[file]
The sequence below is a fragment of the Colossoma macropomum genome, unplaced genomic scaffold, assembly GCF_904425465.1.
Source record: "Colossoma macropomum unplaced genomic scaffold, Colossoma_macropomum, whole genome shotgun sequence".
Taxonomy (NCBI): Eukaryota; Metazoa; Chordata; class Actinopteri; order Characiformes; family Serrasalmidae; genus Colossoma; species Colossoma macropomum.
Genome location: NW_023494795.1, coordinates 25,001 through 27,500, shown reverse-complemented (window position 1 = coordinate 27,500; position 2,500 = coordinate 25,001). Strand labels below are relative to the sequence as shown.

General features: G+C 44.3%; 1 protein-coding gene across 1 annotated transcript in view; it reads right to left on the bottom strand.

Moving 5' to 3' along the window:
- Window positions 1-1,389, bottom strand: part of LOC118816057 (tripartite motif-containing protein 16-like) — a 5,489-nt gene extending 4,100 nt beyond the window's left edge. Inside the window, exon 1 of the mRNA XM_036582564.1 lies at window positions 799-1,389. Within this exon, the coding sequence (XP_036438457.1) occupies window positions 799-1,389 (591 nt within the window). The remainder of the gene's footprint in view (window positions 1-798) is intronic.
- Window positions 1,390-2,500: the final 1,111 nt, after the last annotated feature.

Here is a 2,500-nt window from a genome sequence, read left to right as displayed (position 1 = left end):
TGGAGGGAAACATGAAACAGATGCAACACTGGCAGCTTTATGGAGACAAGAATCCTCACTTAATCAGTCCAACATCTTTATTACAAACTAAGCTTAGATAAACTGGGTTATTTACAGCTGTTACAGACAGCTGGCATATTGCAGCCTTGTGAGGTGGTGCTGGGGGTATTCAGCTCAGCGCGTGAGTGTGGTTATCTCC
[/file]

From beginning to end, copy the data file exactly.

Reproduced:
The sequence below is a fragment of the Colossoma macropomum genome, unplaced genomic scaffold, assembly GCF_904425465.1.
Source record: "Colossoma macropomum unplaced genomic scaffold, Colossoma_macropomum, whole genome shotgun sequence".
Taxonomy (NCBI): Eukaryota; Metazoa; Chordata; class Actinopteri; order Characiformes; family Serrasalmidae; genus Colossoma; species Colossoma macropomum.
Genome location: NW_023494795.1, coordinates 25,001 through 27,500, shown reverse-complemented (window position 1 = coordinate 27,500; position 2,500 = coordinate 25,001). Strand labels below are relative to the sequence as shown.

General features: G+C 44.3%; 1 protein-coding gene across 1 annotated transcript in view; it reads right to left on the bottom strand.

Moving 5' to 3' along the window:
- Window positions 1-1,389, bottom strand: part of LOC118816057 (tripartite motif-containing protein 16-like) — a 5,489-nt gene extending 4,100 nt beyond the window's left edge. Inside the window, exon 1 of the mRNA XM_036582564.1 lies at window positions 799-1,389. Within this exon, the coding sequence (XP_036438457.1) occupies window positions 799-1,389 (591 nt within the window). The remainder of the gene's footprint in view (window positions 1-798) is intronic.
- Window positions 1,390-2,500: the final 1,111 nt, after the last annotated feature.

Here is a 2,500-nt window from a genome sequence, read left to right as displayed (position 1 = left end):
TGGAGGGAAACATGAAACAGATGCAACACTGGCAGCTTTATGGAGACAAGAATCCTCACTTAATCAGTCCAACATCTTTATTACAAACTAAGCTTAGATAAACTGGGTTATTTACAGCTGTTACAGACAGCTGGCATATTGCAGCCTTGTGAGGTGGTGCTGGGGGTATTCAGCTCAGCGCGTGAGTGTGGTTATCTCC